Entrepreneurship is ______________________.
No matter how you finished that sentence, you’re probably right.
Entrepreneurship isn’t one thing to all people.
If we check with the Oxford Dictionary, entrepreneurship is defined as:
“the activity of setting up a business or businesses, taking on financial risks in the hope of profit.”
I prefer this description of entrepreneurship from Oberlo:
Here’s the thing, the definition of entrepreneurship is less important than what you believe to be true about entrepreneurship.
Why does what you believe matter? It will help form your experiences, struggles and successes as an entrepreneur.
There are a lot of misconceptions out there that can make entrepreneurship tougher than it needs to be.
My mission is to help more people create success on purpose.
8 truths about entrepreneurship
Let’s explore eight truths about entrepreneurship to help smooth out some of the rough spots for you.
Entrepreneurship is a journey
This is only partly true.
Entrepreneurship is a series of journeys stitched together with purpose.
It’s a journey of your creation, and you get to map the course.
Does that feel exciting or intimidating?
You might even be thinking that how you feel will depend on which leg of the journey you’re on, which is often the case.
The best part about embracing the fact that entrepreneurship is a constant journey rather than a single destination is that one bad day is just that, one bad day.
Any step or misstep is one step.
Focus on the big picture and the next right step.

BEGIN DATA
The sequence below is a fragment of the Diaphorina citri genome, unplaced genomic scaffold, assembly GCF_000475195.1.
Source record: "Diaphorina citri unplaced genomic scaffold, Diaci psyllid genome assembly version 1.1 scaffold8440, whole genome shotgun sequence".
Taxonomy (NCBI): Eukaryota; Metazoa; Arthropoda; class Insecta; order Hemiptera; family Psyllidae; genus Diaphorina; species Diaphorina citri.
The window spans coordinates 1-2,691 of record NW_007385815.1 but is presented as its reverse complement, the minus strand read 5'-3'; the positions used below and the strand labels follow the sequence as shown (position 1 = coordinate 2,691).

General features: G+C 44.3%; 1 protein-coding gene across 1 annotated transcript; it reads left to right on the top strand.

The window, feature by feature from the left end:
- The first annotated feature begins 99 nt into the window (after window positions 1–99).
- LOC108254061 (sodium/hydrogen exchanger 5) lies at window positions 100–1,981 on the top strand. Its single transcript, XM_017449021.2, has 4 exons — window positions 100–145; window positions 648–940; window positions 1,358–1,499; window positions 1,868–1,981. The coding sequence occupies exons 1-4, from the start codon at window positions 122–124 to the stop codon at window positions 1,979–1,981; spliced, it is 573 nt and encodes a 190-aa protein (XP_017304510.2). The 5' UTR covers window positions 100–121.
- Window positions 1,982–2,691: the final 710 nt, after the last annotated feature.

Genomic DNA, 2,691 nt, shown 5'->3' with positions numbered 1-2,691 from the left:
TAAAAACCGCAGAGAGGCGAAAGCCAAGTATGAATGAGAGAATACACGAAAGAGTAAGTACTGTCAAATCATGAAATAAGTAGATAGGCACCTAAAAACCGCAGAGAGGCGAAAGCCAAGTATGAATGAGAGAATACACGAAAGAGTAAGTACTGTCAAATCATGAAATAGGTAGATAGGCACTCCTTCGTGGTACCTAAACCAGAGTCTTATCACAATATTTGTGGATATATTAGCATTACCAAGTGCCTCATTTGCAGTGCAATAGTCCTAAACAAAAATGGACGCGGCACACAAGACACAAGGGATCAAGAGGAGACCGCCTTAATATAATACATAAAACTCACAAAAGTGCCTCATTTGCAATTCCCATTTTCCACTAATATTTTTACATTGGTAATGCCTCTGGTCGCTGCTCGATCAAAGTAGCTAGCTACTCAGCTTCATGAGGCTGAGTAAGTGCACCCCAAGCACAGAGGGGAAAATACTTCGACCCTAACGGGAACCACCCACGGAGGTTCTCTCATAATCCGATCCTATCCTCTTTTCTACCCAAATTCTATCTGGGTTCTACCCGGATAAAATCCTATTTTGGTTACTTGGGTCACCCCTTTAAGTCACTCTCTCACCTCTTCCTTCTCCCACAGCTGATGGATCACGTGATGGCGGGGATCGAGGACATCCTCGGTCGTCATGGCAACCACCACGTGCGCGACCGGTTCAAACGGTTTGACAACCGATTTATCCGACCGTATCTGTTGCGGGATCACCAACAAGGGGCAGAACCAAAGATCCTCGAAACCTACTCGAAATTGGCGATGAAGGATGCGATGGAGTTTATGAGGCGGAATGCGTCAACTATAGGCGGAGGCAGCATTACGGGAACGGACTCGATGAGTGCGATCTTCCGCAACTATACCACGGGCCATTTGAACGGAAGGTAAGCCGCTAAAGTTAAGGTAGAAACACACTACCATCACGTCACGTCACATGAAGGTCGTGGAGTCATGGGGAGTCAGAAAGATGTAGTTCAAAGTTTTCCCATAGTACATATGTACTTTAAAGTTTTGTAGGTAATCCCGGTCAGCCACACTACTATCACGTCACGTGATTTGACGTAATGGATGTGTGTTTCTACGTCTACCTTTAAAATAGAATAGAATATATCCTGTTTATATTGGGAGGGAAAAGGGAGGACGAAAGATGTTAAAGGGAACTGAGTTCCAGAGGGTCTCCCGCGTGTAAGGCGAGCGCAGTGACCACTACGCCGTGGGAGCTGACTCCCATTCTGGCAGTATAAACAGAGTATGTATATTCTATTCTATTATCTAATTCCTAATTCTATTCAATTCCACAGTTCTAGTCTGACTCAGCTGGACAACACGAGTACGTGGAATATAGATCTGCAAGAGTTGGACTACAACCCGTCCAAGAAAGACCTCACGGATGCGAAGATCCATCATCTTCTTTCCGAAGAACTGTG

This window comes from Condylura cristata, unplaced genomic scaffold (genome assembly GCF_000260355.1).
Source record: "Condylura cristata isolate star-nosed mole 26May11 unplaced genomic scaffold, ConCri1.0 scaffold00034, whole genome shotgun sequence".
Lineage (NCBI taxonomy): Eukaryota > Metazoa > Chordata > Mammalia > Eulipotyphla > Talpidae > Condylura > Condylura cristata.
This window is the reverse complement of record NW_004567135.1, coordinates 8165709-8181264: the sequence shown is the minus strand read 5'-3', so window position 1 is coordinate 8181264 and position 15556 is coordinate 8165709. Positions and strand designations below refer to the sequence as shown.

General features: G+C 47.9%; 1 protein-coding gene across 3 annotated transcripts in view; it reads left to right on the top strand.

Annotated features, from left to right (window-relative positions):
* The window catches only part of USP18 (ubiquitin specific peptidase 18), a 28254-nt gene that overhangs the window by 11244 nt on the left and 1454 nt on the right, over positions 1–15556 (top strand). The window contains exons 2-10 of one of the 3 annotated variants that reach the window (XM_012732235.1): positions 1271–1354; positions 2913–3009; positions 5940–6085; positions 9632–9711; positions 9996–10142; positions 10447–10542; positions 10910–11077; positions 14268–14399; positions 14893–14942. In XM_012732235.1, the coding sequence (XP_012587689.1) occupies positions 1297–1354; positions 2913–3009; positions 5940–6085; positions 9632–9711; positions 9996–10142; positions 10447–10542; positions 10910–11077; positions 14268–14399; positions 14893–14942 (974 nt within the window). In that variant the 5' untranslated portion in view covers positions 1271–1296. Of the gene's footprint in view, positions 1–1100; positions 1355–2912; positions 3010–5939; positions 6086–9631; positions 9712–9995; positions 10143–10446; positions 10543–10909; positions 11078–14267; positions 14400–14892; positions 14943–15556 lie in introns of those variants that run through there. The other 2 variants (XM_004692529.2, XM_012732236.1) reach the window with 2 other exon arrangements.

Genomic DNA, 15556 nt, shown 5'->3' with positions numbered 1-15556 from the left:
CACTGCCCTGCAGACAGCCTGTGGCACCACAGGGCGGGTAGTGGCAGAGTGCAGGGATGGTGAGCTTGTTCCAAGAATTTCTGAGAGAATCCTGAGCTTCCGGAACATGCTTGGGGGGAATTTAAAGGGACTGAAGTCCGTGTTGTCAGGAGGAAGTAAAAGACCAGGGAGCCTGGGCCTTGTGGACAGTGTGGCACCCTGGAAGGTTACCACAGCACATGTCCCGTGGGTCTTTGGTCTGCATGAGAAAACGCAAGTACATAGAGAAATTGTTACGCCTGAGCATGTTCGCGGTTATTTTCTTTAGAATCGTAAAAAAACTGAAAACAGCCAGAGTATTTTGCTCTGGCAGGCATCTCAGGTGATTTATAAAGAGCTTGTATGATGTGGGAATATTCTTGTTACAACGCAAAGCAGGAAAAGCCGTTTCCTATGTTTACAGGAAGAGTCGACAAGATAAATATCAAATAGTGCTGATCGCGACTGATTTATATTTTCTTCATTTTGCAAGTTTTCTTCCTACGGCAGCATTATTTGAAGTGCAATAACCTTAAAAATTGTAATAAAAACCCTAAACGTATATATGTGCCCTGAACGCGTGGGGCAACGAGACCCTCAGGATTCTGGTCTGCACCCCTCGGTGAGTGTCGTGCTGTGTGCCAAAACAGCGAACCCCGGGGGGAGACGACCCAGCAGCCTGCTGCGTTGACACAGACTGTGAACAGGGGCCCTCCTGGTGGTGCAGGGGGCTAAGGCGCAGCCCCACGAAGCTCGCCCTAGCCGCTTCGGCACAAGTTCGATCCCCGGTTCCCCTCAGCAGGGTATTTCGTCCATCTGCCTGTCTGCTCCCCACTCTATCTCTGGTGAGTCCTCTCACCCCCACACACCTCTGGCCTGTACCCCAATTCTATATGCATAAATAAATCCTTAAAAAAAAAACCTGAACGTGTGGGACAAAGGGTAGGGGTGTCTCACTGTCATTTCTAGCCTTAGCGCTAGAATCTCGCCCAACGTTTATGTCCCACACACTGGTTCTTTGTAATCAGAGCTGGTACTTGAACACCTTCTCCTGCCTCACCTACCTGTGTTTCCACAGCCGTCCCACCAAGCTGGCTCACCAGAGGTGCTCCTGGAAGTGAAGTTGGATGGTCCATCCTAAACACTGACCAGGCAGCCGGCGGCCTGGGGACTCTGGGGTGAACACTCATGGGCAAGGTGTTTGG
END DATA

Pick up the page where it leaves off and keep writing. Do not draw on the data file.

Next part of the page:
When you can do this, the journey and each point along the way aren’t as scary or final.
When you do that, your aim shifts to progress, not perfection.
Entrepreneurship isn’t always a pretty picture
Entrepreneurship is a journey and the reality is that every day won’t be sunshine and rainbows.
In a world filled with Insta-perfect pictures and orchestrated photoshoots, it can sometimes seem like we should have all our ducks in a row, all the time.
Life and entrepreneurship don’t operate in a picture-perfect orderly manner.
There will be days when you have it all together, and also days when things go wrong in spite of your best efforts.
In my mind, those shiny produced images of entrepreneurship should come with a disclaimer similar to mascara or weightloss ads.
“This depiction of entrepreneurship has been staged and does not accurately depict the real everyday experience of growing a business.”
Whatever entrepreneurship looks like for you reflects your life and business. Some days will look better than others, and that’s fine.
Drop any expectations of perfection.
You do you 💪
You don’t need to burn out to be successful
We’ve all heard the stories of the poor entrepreneur chained to their computer. Stuck in a perpetual cycle of the hustle and grind.
Maybe these are meant to create balance in the universe and offset Insta-Perfection.
Sometimes I wonder how so many of us decide to join the party if that’s the story of entrepreneurship we buy into.
Most of us fool ourselves into believing that it’s the price of success and that long-term rewards will be worth it.
That is a lie that’s been perpetuated by hustle culture.
However, it doesn’t need to be this way.
Hard work >> YES
Hustle ‘til it hurts >> NO
Stop believing that to be successful entrepreneurship has to be a 24/7 struggle.
Here’s a great article to check-in on whether you’re a card-carrying member of the hustle culture club.
Since you probably started on this entrepreneurial journey for freedom and flexibility, it’s time to take control of your schedule and set boundaries. It’s your job as the boss.
Entrepreneurship doesn’t have to be hard all the time